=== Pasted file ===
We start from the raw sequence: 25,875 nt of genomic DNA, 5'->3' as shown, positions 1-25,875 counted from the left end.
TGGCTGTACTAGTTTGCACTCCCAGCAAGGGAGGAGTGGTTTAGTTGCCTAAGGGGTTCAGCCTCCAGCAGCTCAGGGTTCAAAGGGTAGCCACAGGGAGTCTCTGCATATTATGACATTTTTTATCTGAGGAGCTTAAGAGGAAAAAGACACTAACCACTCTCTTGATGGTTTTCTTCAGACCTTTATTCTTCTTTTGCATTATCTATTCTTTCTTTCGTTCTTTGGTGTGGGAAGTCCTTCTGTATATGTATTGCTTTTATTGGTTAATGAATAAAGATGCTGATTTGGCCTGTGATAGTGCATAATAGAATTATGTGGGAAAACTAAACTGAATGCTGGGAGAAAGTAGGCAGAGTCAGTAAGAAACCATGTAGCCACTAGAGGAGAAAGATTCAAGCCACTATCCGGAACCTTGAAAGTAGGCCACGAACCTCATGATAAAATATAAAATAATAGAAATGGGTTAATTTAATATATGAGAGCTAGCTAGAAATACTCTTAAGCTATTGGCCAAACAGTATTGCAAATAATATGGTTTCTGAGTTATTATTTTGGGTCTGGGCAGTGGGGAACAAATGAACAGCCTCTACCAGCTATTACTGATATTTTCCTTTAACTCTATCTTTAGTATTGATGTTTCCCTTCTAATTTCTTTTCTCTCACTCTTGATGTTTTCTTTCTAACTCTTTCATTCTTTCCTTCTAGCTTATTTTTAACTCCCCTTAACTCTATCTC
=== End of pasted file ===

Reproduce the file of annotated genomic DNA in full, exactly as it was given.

We start from the raw sequence: 25,875 nt of genomic DNA, 5'->3' as shown, positions 1-25,875 counted from the left end.
TGGCTGTACTAGTTTGCACTCCCAGCAAGGGAGGAGTGGTTTAGTTGCCTAAGGGGTTCAGCCTCCAGCAGCTCAGGGTTCAAAGGGTAGCCACAGGGAGTCTCTGCATATTATGACATTTTTTATCTGAGGAGCTTAAGAGGAAAAAGACACTAACCACTCTCTTGATGGTTTTCTTCAGACCTTTATTCTTCTTTTGCATTATCTATTCTTTCTTTCGTTCTTTGGTGTGGGAAGTCCTTCTGTATATGTATTGCTTTTATTGGTTAATGAATAAAGATGCTGATTTGGCCTGTGATAGTGCATAATAGAATTATGTGGGAAAACTAAACTGAATGCTGGGAGAAAGTAGGCAGAGTCAGTAAGAAACCATGTAGCCACTAGAGGAGAAAGATTCAAGCCACTATCCGGAACCTTGAAAGTAGGCCACGAACCTCATGATAAAATATAAAATAATAGAAATGGGTTAATTTAATATATGAGAGCTAGCTAGAAATACTCTTAAGCTATTGGCCAAACAGTATTGCAAATAATATGGTTTCTGAGTTATTATTTTGGGTCTGGGCAGTGGGGAACAAATGAACAGCCTCTACCAGCTATTACTGATATTTTCCTTTAACTCTATCTTTAGTATTGATGTTTCCCTTCTAATTTCTTTTCTCTCACTCTTGATGTTTTCTTTCTAACTCTTTCATTCTTTCCTTCTAGCTTATTTTTAACTCCCCTTAACTCTATCTC